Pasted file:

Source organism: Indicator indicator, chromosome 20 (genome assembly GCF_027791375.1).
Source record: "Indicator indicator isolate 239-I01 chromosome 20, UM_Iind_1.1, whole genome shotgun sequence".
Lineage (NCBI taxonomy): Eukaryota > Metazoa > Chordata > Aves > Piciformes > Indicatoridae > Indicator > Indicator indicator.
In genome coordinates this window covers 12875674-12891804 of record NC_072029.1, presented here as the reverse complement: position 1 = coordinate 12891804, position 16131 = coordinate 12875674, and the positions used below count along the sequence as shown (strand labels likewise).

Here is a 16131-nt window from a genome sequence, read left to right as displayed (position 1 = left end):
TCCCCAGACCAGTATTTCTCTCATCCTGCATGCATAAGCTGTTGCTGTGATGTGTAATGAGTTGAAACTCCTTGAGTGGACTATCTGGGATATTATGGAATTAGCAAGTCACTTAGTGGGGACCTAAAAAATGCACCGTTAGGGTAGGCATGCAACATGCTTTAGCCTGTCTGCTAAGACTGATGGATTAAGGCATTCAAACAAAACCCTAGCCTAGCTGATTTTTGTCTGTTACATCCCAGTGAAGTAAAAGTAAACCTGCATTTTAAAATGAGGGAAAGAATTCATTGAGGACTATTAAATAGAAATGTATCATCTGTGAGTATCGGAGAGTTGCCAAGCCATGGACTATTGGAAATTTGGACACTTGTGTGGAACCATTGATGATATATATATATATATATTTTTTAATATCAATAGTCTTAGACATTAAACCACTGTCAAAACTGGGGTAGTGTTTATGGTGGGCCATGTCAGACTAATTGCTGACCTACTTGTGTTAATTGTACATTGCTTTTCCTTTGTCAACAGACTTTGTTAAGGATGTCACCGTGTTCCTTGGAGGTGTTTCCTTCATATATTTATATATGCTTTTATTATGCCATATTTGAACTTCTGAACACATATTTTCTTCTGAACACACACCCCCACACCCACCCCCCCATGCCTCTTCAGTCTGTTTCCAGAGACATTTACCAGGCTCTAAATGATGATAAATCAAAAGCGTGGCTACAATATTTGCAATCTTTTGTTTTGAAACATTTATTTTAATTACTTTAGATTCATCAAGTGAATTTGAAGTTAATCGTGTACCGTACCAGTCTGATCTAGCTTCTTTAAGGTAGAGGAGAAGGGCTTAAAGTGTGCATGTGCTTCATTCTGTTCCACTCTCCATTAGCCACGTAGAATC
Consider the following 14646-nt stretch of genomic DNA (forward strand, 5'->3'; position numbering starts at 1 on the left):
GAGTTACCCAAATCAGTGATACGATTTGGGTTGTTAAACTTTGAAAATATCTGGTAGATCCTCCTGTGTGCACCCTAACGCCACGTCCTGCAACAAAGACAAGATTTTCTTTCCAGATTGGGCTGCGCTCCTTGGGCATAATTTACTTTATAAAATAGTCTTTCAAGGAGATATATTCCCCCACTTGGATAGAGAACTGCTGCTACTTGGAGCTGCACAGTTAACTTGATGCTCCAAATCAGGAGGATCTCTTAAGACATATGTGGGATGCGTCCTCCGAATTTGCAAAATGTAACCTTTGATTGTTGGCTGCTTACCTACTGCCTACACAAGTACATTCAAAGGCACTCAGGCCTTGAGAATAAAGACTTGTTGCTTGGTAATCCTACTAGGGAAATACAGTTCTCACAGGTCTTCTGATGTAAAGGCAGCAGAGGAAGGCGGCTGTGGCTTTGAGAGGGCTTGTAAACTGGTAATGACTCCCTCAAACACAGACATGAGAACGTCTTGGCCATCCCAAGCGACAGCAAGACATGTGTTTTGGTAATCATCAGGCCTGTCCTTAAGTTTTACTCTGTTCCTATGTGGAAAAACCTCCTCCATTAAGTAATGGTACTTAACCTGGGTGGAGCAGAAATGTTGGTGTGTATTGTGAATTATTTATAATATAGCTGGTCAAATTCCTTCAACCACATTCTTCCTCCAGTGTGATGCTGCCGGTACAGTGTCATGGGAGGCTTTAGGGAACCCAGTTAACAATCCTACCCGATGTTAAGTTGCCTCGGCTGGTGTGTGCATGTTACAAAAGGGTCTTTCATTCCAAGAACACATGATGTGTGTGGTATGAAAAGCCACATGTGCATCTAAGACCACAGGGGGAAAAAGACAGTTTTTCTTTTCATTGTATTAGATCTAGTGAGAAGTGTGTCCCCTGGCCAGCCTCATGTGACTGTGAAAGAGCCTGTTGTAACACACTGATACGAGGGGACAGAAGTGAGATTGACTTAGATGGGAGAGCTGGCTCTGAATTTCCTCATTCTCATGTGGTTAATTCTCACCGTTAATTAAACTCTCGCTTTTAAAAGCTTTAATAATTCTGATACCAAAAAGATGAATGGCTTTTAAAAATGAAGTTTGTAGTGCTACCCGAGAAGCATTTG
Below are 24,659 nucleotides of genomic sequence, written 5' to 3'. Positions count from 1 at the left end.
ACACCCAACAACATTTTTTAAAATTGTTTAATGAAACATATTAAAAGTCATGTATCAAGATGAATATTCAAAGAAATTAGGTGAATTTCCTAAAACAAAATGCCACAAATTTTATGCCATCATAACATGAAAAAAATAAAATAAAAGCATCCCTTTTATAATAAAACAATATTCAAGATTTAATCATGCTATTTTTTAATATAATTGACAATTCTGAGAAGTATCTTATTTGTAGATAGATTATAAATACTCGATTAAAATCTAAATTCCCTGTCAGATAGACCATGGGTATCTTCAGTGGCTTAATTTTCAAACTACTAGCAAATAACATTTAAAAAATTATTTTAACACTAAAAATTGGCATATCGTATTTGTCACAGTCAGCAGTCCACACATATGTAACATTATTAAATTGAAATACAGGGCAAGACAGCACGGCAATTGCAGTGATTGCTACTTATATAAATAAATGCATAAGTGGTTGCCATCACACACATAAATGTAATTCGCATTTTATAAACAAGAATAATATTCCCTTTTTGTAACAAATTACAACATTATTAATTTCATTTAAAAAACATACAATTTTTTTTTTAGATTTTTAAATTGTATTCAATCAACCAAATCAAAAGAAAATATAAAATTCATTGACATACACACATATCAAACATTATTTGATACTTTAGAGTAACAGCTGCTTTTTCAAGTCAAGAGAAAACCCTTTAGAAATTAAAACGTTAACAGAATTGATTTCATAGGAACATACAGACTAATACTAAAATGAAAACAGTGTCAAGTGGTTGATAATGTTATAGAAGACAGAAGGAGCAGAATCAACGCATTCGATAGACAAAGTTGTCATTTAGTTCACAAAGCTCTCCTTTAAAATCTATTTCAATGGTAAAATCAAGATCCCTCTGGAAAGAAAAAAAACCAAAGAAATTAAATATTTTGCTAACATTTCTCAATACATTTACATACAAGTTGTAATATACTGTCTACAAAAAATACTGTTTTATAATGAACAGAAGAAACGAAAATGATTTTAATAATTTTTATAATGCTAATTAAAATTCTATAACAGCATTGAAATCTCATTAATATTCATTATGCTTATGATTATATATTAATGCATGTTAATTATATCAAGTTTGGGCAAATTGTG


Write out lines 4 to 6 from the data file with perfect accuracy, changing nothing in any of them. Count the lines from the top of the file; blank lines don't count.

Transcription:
In genome coordinates this window covers 12875674-12891804 of record NC_072029.1, presented here as the reverse complement: position 1 = coordinate 12891804, position 16131 = coordinate 12875674, and the positions used below count along the sequence as shown (strand labels likewise).

Here is a 16131-nt window from a genome sequence, read left to right as displayed (position 1 = left end):
TCCCCAGACCAGTATTTCTCTCATCCTGCATGCATAAGCTGTTGCTGTGATGTGTAATGAGTTGAAACTCCTTGAGTGGACTATCTGGGATATTATGGAATTAGCAAGTCACTTAGTGGGGACCTAAAAAATGCACCGTTAGGGTAGGCATGCAACATGCTTTAGCCTGTCTGCTAAGACTGATGGATTAAGGCATTCAAACAAAACCCTAGCCTAGCTGATTTTTGTCTGTTACATCCCAGTGAAGTAAAAGTAAACCTGCATTTTAAAATGAGGGAAAGAATTCATTGAGGACTATTAAATAGAAATGTATCATCTGTGAGTATCGGAGAGTTGCCAAGCCATGGACTATTGGAAATTTGGACACTTGTGTGGAACCATTGATGATATATATATATATATATTTTTTAATATCAATAGTCTTAGACATTAAACCACTGTCAAAACTGGGGTAGTGTTTATGGTGGGCCATGTCAGACTAATTGCTGACCTACTTGTGTTAATTGTACATTGCTTTTCCTTTGTCAACAGACTTTGTTAAGGATGTCACCGTGTTCCTTGGAGGTGTTTCCTTCATATATTTATATATGCTTTTATTATGCCATATTTGAACTTCTGAACACATATTTTCTTCTGAACACACACCCCCACACCCACCCCCCCATGCCTCTTCAGTCTGTTTCCAGAGACATTTACCAGGCTCTAAATGATGATAAATCAAAAGCGTGGCTACAATATTTGCAATCTTTTGTTTTGAAACATTTATTTTAATTACTTTAGATTCATCAAGTGAATTTGAAGTTAATCGTGTACCGTACCAGTCTGATCTAGCTTCTTTAAGGTAGAGGAGAAGGGCTTAAAGTGTGCATGTGCTTCATTCTGTTCCACTCTCCATTAGCCACGTAGAATC